We already have the most complex laws possible to decide if a person is resident and/or domiciled in the UK. If they just apply the same rules to determine residence in England, Scotland or Wales it will be hugely complex. Split year calculations will apply.

 

Deep Joy ahead... looking for my cold towel already

 

Thanks (1)
28th Nov 2014 16:10

Residence is the norm

Currently residence is the norm not employer but then that has something to do with not being able to raise taxes from citizens in other countries. I can see this being an issue for the likes of the oil industry who work out of Aberdeen but employ folk across the UK.

 

Fortunately the scottish borders are not particularly densely populated!!

 

Of course we have not had to face attached other countries before so it may be that PAYE will operate according to employer but you can adjust according to residence may be with a coding adjustment or through self assessment or a simple adjustment form at the year end?

 

Whatever happens the burden should not be on employers to have to manage and make decisions or we could end up with a "Booklet 495 - Devolved Taxation" with examples in....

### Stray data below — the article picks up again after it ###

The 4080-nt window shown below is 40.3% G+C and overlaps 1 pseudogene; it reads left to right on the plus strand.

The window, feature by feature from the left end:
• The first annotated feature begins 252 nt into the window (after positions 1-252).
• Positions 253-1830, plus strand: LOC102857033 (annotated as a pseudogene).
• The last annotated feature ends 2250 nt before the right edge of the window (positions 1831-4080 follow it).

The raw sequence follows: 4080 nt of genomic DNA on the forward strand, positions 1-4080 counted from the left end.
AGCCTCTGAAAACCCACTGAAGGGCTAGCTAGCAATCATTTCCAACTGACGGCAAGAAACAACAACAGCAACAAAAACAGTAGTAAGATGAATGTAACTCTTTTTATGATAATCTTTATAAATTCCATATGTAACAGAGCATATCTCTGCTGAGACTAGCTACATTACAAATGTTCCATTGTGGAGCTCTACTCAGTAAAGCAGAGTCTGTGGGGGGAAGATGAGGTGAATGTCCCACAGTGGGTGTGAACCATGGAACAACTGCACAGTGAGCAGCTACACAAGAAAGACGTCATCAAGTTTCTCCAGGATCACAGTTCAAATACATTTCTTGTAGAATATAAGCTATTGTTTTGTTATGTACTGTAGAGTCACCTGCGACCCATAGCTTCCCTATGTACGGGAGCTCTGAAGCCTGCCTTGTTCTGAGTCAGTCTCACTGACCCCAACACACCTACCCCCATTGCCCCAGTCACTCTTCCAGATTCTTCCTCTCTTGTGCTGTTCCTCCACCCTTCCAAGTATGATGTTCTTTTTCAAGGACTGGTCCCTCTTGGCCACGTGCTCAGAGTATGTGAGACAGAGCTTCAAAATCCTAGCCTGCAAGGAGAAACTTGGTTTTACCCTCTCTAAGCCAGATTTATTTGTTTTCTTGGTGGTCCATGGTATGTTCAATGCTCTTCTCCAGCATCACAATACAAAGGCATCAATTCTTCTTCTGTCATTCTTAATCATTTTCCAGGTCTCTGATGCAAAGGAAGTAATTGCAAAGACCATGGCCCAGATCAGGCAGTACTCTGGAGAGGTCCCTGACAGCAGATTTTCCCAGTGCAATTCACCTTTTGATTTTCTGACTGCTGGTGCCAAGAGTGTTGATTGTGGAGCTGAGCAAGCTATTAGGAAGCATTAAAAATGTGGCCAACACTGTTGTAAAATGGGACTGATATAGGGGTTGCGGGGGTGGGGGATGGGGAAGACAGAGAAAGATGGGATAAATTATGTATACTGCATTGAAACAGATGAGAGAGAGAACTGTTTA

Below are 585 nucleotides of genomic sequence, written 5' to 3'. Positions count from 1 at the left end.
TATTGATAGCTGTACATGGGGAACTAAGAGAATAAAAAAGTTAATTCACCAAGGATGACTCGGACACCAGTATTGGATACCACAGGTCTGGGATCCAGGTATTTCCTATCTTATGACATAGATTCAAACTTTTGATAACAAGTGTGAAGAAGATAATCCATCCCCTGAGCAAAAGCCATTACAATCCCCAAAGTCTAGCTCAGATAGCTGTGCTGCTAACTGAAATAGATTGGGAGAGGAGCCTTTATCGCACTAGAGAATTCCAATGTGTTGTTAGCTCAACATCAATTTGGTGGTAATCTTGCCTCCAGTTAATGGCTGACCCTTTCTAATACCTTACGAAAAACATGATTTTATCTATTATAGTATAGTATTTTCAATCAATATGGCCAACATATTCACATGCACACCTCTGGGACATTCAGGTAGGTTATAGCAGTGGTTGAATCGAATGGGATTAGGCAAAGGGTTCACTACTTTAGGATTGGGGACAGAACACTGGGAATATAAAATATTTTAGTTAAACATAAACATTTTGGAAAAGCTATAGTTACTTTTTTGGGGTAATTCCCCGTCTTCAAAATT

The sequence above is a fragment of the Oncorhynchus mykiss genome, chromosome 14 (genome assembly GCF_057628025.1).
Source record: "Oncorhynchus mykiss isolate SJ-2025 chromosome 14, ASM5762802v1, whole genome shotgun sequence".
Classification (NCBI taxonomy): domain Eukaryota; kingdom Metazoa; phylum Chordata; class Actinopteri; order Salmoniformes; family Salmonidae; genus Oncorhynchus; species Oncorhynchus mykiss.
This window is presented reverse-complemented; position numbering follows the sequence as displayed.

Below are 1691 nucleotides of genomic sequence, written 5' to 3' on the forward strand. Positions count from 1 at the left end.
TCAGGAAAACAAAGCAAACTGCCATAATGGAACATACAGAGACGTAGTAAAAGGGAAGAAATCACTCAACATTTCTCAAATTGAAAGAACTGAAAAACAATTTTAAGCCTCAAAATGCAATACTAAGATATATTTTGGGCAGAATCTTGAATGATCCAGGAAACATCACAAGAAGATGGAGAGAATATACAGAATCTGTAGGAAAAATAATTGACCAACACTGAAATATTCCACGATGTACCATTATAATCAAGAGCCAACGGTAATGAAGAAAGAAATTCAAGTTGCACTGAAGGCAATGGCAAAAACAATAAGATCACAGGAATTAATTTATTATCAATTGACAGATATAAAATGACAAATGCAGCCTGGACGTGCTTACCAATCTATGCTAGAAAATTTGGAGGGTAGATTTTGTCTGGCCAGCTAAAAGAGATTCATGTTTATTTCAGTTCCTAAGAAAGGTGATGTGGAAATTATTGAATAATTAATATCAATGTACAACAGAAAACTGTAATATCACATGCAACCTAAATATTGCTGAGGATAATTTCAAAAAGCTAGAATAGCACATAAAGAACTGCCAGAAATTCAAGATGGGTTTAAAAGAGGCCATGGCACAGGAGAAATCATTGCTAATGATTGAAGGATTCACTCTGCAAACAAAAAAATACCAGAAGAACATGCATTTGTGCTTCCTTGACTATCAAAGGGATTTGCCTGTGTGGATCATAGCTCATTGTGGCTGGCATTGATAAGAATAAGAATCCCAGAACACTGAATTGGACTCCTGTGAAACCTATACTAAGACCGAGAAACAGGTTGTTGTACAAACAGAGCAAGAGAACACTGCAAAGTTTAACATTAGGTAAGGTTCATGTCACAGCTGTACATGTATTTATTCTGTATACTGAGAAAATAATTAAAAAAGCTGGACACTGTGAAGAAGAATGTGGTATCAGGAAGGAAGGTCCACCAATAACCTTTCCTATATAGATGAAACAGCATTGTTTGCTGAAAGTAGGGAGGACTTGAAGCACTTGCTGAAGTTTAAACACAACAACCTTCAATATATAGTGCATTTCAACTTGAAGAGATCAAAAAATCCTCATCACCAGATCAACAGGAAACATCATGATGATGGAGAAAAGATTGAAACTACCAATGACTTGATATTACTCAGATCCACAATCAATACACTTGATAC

"Benjy worked for a Scottish company with UK wide branches and lived 4 months of the year in each country as he worked in three branches and rented a local bedsit. He has no other home. How much tax should he pay in each country and what is his overall liability"

"Davey works with Benjy and also rented a bedsit in each country but retained his home in Ecclefechan - what would his tax position be"

 

Mark owns a houseboat and sails around the coast and takes paid work where he can. He had jobs in Cardiff, Bristol,  Brighton and Calais during the year and spent 3 months moored outside the UK12 mile territorial waters.

 

Alex represents a constituency in Scotland but is paid by the UK parliament ... he has a flat in London where he is resident for 184 days a year if he also has 5 Scottish directorships and sells his third home in Scotland what is his marginal rate of tax?

 

If you think Ecclefechan is in Wales go back to example2 and do it again

 

M

Thanks (3)
avatar
By Carat
28th Nov 2014 16:50

Examples

M of the four the easiest one to answer is the last one, because the Scotland Act deems anyone who represents a Scottish constituency to be a Scottish taxpayer.